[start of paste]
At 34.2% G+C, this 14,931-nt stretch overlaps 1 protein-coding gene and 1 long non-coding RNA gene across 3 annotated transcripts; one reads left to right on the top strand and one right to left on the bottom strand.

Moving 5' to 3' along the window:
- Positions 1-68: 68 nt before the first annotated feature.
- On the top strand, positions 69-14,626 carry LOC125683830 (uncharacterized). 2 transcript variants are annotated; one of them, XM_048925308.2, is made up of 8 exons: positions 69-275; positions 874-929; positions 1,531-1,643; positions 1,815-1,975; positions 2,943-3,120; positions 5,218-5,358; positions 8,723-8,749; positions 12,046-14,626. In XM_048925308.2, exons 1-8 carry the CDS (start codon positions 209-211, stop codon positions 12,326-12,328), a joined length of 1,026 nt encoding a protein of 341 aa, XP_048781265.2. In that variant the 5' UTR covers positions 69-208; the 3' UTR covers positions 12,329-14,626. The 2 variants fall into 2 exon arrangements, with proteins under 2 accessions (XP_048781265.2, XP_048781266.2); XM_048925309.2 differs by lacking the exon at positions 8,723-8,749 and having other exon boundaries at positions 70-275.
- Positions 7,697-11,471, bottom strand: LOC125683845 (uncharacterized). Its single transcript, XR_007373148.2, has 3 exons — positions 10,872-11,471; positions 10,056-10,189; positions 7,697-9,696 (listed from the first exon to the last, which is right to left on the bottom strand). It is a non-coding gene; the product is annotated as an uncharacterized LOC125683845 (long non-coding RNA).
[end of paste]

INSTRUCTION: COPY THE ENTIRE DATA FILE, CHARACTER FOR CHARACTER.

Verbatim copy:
At 34.2% G+C, this 14,931-nt stretch overlaps 1 protein-coding gene and 1 long non-coding RNA gene across 3 annotated transcripts; one reads left to right on the top strand and one right to left on the bottom strand.

Moving 5' to 3' along the window:
- Positions 1-68: 68 nt before the first annotated feature.
- On the top strand, positions 69-14,626 carry LOC125683830 (uncharacterized). 2 transcript variants are annotated; one of them, XM_048925308.2, is made up of 8 exons: positions 69-275; positions 874-929; positions 1,531-1,643; positions 1,815-1,975; positions 2,943-3,120; positions 5,218-5,358; positions 8,723-8,749; positions 12,046-14,626. In XM_048925308.2, exons 1-8 carry the CDS (start codon positions 209-211, stop codon positions 12,326-12,328), a joined length of 1,026 nt encoding a protein of 341 aa, XP_048781265.2. In that variant the 5' UTR covers positions 69-208; the 3' UTR covers positions 12,329-14,626. The 2 variants fall into 2 exon arrangements, with proteins under 2 accessions (XP_048781265.2, XP_048781266.2); XM_048925309.2 differs by lacking the exon at positions 8,723-8,749 and having other exon boundaries at positions 70-275.
- Positions 7,697-11,471, bottom strand: LOC125683845 (uncharacterized). Its single transcript, XR_007373148.2, has 3 exons — positions 10,872-11,471; positions 10,056-10,189; positions 7,697-9,696 (listed from the first exon to the last, which is right to left on the bottom strand). It is a non-coding gene; the product is annotated as an uncharacterized LOC125683845 (long non-coding RNA).